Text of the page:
Joshua Katz

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About Joshua Katz

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    RP, Formerly Godelfan
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  1. I seem to agree with Mr. Goldsworthy.
  2. I probably would, although I likely wouldn't include "with a complaint." I certainly wouldn't include the contents of the complaint, though.
  3. I don't see what you're asking. If I give a proxy to a person who isn't at the meeting, there's nothing for me to be disqualified from - I simply haven't done the thing that proxies are about - giving it to someone who is going.
  4. People who are not present do not count towards quorum.
  5. hoa minutes abstain

    It seems something is missing here.
  6. True, but you know how schools are. There could be a catch-all provision that the advisor is in charge and can do whatever they want - or can unilaterally decide who is fit for office.
  7. It is mandated to ask for the affirmative first. The situation you describe shouldn't be misleading, because the people reading the minutes should hopefully understand what unanimous means - and if not, you can help them, now that you know. Of course, it's not necessary for the minutes to say anything other than that the motion passed, and I see no real reason it. If those who are opposed choose not to vote, though, then they haven't registered their opposition.
  8. All qualifications for holding office must be in the bylaws. If the bylaws do not require the extra class, then it is not required for being an officer. However, a full answer would also hinge on whether the advisor is given such power, either in the bylaws or in rules of the parent organization or applicable procedural statutes.
  9. None of us know if it violates the bylaws, for many reasons. However, if in fact a motion violates the bylaws, then a point of order should be raised.
  10. Well, when you put it that way, it would seem odd to say that rejecting a motion is not a decision made.
  11. No, that is not my problem. My problem is with the fact that a defeated motion is to be treated as a decision, rather than as failing to take action. Or, maybe, my problem is with saying that the board may not contravene a decision of the body, without further defining that term, so that deciding not to pass a motion is treated as a decision.
  12. I find this somewhat troublesome. Suppose the motion is to send the jellybeans, and the vote is tied. A group that fails to constitute a majority (those opposed) has then made a decision on the part of the assembly, binding its board. Furthermore, if there is, in fact, such a split, the result of the vote will depend on which way the motion was phrased. If, instead, someone had moved to prohibit the board from taking action to send jellybeans, which would also be in order, and that motion had failed (with the same tie vote), wouldn't the result then be that the assembly had decided not to give such an instruction, and so the board is free to send such jellybeans? Is a person who opposes the jellybean activity, then, obliged to offer a motion to send the jellybeans, after seeing the tie vote, in order to get the result desired? And isn't it odd that he can do so?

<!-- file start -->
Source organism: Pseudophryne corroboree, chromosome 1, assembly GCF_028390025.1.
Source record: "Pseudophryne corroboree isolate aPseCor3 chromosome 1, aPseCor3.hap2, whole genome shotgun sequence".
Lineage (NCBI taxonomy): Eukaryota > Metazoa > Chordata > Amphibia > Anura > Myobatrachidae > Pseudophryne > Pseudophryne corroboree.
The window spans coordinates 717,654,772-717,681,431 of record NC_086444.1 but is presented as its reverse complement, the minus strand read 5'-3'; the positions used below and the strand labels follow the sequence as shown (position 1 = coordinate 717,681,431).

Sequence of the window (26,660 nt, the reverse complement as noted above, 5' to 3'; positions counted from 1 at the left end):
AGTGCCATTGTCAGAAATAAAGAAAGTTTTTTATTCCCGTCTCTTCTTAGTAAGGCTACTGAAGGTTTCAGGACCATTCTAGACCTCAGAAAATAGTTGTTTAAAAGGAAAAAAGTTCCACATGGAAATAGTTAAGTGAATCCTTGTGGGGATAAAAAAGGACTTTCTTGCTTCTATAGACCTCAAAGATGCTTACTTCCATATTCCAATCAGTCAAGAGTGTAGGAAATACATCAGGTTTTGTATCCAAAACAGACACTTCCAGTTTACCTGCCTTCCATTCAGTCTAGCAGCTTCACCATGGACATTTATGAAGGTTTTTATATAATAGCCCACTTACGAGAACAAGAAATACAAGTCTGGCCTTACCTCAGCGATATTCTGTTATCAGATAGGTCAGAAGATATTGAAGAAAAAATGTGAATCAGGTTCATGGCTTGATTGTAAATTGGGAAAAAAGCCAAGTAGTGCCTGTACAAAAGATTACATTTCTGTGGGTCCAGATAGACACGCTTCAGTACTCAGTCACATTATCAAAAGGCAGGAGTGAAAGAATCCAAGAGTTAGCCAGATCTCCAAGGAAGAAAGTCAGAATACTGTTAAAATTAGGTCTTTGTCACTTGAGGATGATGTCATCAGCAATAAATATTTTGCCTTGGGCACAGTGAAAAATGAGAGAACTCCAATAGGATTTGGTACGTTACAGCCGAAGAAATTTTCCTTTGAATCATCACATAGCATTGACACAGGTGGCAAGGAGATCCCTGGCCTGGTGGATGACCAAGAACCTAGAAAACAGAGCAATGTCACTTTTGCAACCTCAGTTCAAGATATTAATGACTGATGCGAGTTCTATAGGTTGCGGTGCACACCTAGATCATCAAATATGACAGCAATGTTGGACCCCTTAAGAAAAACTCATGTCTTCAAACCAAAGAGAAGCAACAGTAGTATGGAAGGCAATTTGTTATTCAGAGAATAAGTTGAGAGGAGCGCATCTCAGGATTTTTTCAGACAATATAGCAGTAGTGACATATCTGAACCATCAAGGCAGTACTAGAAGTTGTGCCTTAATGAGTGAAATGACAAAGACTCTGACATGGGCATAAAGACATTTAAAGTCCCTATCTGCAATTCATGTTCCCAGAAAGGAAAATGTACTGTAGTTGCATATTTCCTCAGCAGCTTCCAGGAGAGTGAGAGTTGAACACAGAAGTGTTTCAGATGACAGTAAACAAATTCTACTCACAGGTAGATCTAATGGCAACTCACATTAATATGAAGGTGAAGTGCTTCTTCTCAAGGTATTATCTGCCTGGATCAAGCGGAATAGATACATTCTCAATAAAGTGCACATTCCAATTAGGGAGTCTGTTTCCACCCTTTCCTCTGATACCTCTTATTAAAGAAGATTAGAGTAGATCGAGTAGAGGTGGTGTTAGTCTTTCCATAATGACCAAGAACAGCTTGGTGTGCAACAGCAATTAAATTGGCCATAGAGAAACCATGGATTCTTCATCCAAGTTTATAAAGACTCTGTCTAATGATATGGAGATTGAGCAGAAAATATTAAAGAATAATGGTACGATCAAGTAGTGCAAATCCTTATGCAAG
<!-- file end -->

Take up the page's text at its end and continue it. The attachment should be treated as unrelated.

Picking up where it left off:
13. Suppose the situation is the one I imagined: the body doesn't want to do it, but fears its board will. (In my experience, people tend to distrust boards.) The organization consider and rejects a motion to send those jellybeans. Since the motion was rejected, no action was taken. Now, page 482 says "no action of the board can alter or conflict with any decision made by the assembly..." Arguably, voting down the motion was a decision, and so prevents the board from sending jelly beans. The board, though, can take up a similar motion without causing a conflict or alteration. If the assembly had passed a motion, though, directing its board not to send jellybeans to anyone, there would be more certainty that the idea has been killed. Keep in mind that I'm not actually advocating for passing a motion not to do something, in the usual sense. I'm talking about adopting a motion that does something - it definitively says not to do something else. I wouldn't advocate for a motion like "not to send jelly beans."
  14. I'm not sure I see the relevance of your example and background, since nothing in your example is about minutes. Be that as it may, I will assume that by "member" you mean board member. A body has the right to adopt its own agenda. When the agenda is pending, it may be amended (by a majority vote), and after adoption, it may be amended by a 2/3 vote. So, yes, as a body it can do what it wants as far as what to include, and the member is free to make relevant motions as well. The member cannot force an unwilling assembly to consider an agenda item simply by submitting it by some date. This is all, of course, unless your organization or relevant statutes provide other rules. As to the second question, if an applicable procedural law says you can, then you can. The law will, of course, have to be interpreted in the specific context, which is a task for a lawyer, not us.